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Poor eight-year survival of cemented zirconia-polyethylene total hip replacements

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Between January 1988 and January 1991 we performed 100 consecutive cemented total hip replacements using a zirconia head, a titanium alloy stem and a polyethylene cup. We reviewed 78 of these hips in 61 patients in detail at a mean of 5.8 years (1 to 9).

Aseptic loosening was seen in 11 hips (14%). Eight needed revision. In total, 37 cups (47.5%) showed radiolucent lines, all at the cement-bone interface, with 18 (23%) involving all the interface. Of the 78 femoral implants, 17 (21.7%) showed radiolucent lines, and two, which had a complete line of more than 1 mm thick, definite endocortical osteolyses. There was also an abnormally high incidence of osteolysis of more than 2 mm at the calcar.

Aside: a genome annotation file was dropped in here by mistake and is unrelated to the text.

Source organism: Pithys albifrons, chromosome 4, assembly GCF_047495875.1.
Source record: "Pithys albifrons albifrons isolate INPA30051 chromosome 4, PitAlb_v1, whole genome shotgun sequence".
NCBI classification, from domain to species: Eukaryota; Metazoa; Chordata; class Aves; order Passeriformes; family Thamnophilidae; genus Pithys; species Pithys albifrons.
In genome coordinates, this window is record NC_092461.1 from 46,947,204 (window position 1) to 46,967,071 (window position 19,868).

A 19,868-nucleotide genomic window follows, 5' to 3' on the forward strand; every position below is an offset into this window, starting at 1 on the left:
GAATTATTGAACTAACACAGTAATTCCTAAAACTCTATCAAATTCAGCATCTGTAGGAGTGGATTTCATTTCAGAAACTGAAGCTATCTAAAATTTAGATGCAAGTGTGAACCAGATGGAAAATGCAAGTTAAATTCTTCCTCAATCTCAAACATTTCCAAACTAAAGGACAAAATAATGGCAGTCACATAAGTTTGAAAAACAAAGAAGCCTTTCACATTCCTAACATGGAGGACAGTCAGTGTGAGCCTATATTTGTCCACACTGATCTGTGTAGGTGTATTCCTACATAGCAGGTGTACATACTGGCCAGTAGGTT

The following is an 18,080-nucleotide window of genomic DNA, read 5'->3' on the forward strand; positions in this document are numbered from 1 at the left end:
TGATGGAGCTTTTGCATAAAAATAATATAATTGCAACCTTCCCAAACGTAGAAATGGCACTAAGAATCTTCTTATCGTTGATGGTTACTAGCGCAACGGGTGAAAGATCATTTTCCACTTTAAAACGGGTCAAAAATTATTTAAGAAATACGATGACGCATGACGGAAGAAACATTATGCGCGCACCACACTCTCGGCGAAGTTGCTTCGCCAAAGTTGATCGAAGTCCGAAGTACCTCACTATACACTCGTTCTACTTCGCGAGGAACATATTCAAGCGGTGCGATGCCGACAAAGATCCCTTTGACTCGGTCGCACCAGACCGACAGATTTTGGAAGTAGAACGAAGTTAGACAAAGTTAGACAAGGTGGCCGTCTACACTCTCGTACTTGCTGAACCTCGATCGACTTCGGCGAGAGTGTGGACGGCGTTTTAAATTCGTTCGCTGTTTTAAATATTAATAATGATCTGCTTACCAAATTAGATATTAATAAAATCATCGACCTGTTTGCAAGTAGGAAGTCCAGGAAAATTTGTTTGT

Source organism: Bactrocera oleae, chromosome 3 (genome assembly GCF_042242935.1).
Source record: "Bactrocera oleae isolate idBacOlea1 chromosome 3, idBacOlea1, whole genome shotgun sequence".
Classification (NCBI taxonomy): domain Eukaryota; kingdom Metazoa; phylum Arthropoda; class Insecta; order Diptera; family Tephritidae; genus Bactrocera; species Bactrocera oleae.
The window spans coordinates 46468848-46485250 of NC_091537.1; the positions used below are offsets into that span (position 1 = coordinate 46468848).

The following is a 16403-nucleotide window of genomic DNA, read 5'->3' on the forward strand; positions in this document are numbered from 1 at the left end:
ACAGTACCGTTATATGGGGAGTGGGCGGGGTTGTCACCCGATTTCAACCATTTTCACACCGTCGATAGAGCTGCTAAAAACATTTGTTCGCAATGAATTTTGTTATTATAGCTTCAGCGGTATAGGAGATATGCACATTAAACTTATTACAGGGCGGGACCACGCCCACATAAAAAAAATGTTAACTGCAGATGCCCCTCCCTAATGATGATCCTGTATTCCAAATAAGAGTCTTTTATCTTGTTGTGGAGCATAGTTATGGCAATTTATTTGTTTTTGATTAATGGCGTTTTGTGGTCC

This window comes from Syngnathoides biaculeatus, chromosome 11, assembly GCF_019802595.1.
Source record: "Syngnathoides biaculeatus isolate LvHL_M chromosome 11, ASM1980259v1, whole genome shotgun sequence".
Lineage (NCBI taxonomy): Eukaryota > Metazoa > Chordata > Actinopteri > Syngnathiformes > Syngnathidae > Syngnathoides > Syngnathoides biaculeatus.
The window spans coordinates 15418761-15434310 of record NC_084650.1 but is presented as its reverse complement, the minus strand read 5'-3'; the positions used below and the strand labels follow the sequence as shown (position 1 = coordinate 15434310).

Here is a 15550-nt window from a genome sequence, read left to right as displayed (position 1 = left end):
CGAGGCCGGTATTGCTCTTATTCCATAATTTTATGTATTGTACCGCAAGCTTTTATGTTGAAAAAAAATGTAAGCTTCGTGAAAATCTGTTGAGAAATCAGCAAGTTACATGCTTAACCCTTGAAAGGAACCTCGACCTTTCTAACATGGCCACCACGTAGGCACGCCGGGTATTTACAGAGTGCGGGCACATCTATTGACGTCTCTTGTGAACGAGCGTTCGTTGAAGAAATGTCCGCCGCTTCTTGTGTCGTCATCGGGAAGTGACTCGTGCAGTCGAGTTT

Survivorship analysis showed that only 63% were in situ at eight years. These worrying results led us to abandon the use of zirconia heads, since at the same hospital, using the same femoral stem, cement and polyethylene cup, but with alumina femoral heads, the survival rate was 93% at nine years. We discuss the possible reasons for the poor performance of zirconia ceramic.

Correspondence should be sent to Dr J. Allain.

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